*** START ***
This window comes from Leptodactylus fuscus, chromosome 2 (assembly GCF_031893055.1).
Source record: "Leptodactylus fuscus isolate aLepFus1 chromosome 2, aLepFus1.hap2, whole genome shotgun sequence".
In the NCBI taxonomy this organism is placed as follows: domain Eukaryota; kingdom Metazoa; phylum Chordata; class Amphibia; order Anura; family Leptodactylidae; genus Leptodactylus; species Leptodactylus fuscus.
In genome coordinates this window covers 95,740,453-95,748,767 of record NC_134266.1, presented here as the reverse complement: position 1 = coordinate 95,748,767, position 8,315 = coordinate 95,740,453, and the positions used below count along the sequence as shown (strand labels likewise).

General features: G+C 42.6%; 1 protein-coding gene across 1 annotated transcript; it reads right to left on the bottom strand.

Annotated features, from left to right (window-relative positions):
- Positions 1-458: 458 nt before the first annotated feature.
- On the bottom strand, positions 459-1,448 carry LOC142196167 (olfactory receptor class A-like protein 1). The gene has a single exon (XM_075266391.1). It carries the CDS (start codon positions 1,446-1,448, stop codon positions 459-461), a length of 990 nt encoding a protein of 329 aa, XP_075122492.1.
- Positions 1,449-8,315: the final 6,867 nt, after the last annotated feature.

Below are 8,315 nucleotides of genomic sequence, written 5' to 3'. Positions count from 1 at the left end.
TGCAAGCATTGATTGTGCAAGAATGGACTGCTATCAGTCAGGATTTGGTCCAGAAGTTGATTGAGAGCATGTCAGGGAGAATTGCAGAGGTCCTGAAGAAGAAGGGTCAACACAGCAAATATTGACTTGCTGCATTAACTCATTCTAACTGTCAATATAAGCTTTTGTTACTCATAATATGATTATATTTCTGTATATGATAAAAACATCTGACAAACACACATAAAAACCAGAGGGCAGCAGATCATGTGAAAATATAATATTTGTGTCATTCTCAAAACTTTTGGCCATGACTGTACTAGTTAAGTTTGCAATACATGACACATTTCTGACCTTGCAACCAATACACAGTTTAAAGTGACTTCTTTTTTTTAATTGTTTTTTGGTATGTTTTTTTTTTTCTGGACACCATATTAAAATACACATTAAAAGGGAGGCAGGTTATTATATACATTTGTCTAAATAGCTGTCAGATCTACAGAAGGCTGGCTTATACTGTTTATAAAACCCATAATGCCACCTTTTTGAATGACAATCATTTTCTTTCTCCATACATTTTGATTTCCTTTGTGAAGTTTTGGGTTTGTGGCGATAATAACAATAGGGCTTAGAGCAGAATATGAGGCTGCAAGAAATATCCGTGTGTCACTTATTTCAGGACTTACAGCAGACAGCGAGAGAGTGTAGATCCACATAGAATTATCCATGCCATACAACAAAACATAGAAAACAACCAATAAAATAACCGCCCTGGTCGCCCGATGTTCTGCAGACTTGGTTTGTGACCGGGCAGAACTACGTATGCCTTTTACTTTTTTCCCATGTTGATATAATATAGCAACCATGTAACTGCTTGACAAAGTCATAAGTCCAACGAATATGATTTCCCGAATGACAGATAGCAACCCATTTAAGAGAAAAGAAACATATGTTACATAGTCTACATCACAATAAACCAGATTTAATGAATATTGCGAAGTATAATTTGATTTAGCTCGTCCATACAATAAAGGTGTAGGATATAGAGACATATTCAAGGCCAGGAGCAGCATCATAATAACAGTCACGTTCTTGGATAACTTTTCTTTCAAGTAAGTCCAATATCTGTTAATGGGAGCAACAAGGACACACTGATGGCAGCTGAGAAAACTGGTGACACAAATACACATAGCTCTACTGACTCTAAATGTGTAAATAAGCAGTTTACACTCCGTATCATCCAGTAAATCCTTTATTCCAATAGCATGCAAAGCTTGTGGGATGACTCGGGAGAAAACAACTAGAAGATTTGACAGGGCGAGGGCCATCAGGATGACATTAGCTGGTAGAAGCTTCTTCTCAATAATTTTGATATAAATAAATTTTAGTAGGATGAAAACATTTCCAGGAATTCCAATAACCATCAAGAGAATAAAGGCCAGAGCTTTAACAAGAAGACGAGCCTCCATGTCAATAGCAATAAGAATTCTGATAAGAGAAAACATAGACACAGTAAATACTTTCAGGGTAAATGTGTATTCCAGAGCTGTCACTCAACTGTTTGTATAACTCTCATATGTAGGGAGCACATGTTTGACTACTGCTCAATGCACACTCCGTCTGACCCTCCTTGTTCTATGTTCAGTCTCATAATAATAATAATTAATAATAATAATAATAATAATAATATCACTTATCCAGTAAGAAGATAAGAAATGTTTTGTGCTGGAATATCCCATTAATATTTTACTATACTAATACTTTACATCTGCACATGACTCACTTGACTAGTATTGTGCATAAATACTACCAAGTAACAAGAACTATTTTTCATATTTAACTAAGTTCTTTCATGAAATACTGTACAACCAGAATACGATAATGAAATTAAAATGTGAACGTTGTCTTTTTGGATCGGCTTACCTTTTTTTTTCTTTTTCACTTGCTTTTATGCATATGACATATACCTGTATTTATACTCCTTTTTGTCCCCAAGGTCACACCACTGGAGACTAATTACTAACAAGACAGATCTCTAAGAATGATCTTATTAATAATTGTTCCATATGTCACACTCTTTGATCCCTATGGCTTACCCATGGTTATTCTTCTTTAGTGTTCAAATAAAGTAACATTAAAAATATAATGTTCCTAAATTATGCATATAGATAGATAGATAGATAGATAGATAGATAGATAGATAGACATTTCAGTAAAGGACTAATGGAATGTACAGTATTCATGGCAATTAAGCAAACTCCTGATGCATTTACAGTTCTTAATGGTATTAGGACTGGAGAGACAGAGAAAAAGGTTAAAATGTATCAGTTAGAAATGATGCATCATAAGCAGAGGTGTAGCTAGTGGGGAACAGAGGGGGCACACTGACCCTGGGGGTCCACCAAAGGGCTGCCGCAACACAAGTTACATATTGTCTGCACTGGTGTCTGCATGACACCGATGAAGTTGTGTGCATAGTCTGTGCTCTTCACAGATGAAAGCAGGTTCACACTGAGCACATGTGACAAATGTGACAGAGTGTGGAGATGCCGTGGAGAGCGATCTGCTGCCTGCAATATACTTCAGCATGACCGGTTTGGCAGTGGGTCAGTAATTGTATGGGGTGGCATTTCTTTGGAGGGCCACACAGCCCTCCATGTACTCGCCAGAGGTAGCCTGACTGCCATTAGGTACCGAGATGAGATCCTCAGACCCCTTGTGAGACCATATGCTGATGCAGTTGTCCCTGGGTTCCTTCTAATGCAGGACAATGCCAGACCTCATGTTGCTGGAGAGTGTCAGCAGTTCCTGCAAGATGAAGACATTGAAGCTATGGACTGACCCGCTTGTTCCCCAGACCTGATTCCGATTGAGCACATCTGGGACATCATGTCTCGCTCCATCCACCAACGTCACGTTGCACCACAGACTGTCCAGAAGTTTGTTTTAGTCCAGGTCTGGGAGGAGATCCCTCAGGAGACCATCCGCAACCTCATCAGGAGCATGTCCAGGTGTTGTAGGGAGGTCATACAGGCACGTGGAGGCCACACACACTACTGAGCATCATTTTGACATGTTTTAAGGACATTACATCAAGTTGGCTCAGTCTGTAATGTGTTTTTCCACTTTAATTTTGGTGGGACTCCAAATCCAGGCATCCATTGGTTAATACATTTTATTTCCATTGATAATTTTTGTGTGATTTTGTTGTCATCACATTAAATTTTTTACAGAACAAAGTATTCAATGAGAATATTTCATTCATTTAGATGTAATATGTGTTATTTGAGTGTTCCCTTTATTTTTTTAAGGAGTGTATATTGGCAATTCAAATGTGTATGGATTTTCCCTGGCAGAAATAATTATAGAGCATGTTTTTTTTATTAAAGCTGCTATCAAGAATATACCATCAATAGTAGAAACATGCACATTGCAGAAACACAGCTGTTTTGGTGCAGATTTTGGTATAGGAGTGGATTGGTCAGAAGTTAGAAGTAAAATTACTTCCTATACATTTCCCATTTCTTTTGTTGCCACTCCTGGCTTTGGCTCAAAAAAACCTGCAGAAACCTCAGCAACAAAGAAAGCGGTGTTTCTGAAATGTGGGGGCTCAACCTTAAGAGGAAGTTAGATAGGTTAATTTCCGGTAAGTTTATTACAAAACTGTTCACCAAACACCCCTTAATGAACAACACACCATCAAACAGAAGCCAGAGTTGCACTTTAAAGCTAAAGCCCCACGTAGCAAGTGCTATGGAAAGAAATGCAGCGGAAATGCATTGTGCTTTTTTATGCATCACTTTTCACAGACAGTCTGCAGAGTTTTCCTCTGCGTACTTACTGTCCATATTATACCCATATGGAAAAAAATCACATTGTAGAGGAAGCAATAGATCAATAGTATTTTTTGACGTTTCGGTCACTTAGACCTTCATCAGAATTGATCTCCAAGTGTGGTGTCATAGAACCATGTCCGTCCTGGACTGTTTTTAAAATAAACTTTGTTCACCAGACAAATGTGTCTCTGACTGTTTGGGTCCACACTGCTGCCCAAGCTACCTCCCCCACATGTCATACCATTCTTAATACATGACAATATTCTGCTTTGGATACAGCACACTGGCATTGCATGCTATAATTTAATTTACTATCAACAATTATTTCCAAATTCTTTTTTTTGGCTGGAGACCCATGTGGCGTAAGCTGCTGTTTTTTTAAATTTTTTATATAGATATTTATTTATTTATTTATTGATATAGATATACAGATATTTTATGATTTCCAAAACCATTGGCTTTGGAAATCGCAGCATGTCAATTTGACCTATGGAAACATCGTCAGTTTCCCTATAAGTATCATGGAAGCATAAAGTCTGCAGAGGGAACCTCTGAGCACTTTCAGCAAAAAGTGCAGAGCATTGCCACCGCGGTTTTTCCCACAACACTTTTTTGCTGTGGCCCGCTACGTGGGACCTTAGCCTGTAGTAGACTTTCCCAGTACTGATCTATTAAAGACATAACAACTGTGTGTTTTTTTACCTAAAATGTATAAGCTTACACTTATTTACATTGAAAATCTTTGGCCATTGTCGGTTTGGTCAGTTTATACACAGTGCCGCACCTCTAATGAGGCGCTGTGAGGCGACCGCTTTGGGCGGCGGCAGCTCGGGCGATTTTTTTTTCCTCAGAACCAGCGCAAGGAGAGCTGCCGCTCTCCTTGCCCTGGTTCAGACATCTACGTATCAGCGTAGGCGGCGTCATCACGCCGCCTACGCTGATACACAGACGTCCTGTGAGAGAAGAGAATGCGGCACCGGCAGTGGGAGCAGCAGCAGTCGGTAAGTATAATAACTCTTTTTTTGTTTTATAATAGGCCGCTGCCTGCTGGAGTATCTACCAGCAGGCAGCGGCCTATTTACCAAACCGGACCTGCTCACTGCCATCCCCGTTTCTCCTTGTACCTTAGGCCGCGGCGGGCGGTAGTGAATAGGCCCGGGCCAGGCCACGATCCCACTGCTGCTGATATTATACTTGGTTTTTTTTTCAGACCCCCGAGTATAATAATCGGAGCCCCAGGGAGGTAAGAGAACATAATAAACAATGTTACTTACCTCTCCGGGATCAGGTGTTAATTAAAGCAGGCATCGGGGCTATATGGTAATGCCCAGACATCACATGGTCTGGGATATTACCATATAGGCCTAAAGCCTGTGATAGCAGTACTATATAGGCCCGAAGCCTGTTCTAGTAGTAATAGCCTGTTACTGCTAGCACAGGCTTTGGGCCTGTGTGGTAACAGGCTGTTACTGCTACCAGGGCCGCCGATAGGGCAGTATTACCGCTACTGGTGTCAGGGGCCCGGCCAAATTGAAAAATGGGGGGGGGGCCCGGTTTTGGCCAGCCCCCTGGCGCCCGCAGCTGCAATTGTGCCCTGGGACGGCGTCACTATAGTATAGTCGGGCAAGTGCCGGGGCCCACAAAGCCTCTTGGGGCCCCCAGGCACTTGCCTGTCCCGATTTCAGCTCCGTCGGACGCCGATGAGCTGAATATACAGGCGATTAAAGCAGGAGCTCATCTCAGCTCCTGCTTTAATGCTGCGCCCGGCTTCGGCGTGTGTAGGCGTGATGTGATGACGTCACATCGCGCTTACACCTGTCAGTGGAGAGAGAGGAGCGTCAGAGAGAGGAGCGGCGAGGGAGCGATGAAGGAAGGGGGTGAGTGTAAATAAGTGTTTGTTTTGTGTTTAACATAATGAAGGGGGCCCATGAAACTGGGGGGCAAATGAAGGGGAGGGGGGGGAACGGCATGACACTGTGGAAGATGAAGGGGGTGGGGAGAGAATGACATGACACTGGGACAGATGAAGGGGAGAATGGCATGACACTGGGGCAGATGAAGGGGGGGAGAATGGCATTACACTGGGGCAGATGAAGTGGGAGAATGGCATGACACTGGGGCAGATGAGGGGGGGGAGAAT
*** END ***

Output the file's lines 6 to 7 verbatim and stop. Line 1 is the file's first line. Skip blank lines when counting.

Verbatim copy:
Annotated features, from left to right (window-relative positions):
- Positions 1-458: 458 nt before the first annotated feature.